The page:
Shall I predict the inevitable idiocy on the left, where some loons will certainly use this to proclaim that there's "no difference" between the Democrats and the Republicans, how it doesn't matter which candidate we elect for president, because they're "all alike"? Yes, I'm very disappointed in Obama on this issue, but there's a huge difference between him and the Republicans. Let's not lose our sanity just because the right-wing has already lost theirs.

Finally, do I really have to point out how insane it is to fight extremism with extremism? How do you think we'll fare in this "war on terror" if we don't have an alternative to offer? If we give up our respect for the law and our respect for civil liberties, what are we going to offer other people that's any different from what the terrorists are offering them? Oh, you can be a Christian crazy, rather than a Muslim one? Nice choice there!

Well, I'm tired. I'm real tired of arguing against insanity like this. It's been at least ten years now, since the start of the Bush administration, and we haven't recognized these fundamental mistakes even now that Bush is gone? I've only been blogging for two years, but I'm tired of arguing these things here, too. I'm not giving up, never think that. But I'm tired.

So, on this 220th anniversary of the Bill of Rights, maybe I'll just point out three more of those amendments which we should be celebrating, instead of gutting. Here's the Fourth Amendment:
The right of the people to be secure in their persons, houses, papers, and effects, against unreasonable searches and seizures, shall not be violated, and no Warrants shall issue, but upon probable cause, supported by Oath or affirmation, and particularly describing the place to be searched, and the persons or things to be seized.

And here's the Fifth Amendment (these all kind of hang together):
No person shall be held to answer for a capital, or otherwise infamous crime, unless on a presentment or indictment of a Grand Jury, except in cases arising in the land or naval forces, or in the Militia, when in actual service in time of War or public danger; nor shall any person be subject for the same offence to be twice put in jeopardy of life or limb; nor shall be compelled in any criminal case to be a witness against himself, nor be deprived of life, liberty, or property, without due process of law; nor shall private property be taken for public use, without just compensation.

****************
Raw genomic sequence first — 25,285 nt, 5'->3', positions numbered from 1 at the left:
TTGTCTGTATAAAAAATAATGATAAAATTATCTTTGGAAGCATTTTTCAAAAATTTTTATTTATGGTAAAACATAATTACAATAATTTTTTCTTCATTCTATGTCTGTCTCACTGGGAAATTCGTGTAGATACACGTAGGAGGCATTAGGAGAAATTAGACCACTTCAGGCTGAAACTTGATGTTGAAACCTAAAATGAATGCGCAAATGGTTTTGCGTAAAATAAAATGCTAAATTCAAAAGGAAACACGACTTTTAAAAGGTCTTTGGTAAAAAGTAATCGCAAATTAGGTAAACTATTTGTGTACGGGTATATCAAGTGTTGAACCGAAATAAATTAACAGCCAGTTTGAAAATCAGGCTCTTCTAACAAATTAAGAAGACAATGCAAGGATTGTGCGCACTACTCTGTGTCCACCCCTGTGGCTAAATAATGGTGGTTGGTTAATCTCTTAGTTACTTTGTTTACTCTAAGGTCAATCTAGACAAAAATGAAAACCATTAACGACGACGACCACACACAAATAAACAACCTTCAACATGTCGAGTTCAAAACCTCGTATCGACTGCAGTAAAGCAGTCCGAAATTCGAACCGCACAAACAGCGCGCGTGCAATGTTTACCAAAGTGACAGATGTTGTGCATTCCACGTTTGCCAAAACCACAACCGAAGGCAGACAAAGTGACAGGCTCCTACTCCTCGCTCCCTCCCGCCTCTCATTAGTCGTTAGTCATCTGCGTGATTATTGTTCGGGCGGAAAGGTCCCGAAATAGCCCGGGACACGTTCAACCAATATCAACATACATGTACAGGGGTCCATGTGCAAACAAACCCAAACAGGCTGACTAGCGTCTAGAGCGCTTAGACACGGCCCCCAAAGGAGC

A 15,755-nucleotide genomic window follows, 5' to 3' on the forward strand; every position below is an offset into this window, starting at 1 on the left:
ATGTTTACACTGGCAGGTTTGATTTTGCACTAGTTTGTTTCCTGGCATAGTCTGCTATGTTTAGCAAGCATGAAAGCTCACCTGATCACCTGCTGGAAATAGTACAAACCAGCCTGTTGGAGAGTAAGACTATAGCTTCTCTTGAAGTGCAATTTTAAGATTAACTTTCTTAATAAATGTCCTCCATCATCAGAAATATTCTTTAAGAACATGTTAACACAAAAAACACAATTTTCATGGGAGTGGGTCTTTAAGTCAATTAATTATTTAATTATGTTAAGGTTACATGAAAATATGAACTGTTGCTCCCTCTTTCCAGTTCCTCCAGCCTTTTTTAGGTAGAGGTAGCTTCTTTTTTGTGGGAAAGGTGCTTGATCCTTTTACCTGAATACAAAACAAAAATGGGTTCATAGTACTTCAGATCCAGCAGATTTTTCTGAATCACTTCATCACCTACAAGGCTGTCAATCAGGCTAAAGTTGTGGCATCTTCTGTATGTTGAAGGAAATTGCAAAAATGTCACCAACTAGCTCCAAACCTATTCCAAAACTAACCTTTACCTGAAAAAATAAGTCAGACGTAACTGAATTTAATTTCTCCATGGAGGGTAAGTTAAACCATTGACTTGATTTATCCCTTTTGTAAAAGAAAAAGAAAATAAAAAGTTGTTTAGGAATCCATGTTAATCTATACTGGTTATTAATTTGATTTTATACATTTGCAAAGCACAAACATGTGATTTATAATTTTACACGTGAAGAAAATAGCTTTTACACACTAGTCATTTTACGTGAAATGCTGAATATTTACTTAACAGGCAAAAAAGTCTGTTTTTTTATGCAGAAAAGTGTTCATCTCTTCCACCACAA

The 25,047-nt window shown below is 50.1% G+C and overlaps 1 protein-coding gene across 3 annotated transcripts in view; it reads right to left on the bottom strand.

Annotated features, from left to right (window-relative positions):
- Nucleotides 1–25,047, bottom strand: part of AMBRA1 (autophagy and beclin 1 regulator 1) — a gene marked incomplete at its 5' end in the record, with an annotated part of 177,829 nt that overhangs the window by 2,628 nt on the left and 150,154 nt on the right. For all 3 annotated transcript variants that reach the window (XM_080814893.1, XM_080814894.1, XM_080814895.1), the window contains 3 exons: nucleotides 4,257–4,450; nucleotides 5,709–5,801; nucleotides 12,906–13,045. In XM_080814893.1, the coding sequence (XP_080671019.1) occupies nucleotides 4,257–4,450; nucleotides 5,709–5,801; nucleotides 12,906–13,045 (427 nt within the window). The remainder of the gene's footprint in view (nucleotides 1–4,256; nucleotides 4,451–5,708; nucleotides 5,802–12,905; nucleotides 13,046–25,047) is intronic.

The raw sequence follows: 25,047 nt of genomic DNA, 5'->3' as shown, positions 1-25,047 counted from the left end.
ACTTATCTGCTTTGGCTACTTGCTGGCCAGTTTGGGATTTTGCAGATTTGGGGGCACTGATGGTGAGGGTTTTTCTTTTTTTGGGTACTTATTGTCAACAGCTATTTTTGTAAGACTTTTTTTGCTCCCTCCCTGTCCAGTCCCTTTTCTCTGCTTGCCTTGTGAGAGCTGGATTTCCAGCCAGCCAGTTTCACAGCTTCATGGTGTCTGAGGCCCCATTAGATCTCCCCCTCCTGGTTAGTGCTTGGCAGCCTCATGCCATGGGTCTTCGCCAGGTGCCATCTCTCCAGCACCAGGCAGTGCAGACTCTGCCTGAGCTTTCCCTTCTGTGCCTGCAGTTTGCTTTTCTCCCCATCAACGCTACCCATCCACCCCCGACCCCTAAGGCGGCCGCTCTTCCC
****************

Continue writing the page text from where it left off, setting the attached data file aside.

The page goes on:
Note that part about "nor be deprived of life, liberty, or property, without due process of law"?  And there's an exception to a Grand Jury indictment, but only for people who are actively serving in the military during wartime. Yeah, soldiers give up some of their rights - temporarily - when we're actually at war. That's just one of the many sacrifices they make in order to serve our country.

Think there's still some wiggle room here? I don't, but OK, here's the Sixth Amendment:
In all criminal prosecutions, the accused shall enjoy the right to a speedy and public trial, by an impartial jury of the State and district wherein the crime shall have been committed, which district shall have been previously ascertained by law, and to be informed of the nature and cause of the accusation; to be confronted with the witnesses against him; to have compulsory process for obtaining witnesses in his favor, and to have the Assistance of Counsel for his defence.

So far, I've quoted fewer than half of the amendments in the U.S. Bill of Rights, and I don't see any way that law could be constitutional. (Frankly, I don't see  how it could even be constitutional for non-citizens, since there's no indication that these rights apply only to citizens.) More importantly - since I'm not a constitutional scholar - I don't see any reason why we'd want to give up these civil rights.

I don't care how much of a coward you are, how can you support abandoning our fundamental civil liberties like this? Today, we should be honoring the Bill of Rights, not trying to subvert it. Of course, that's no different than what we should be doing every day.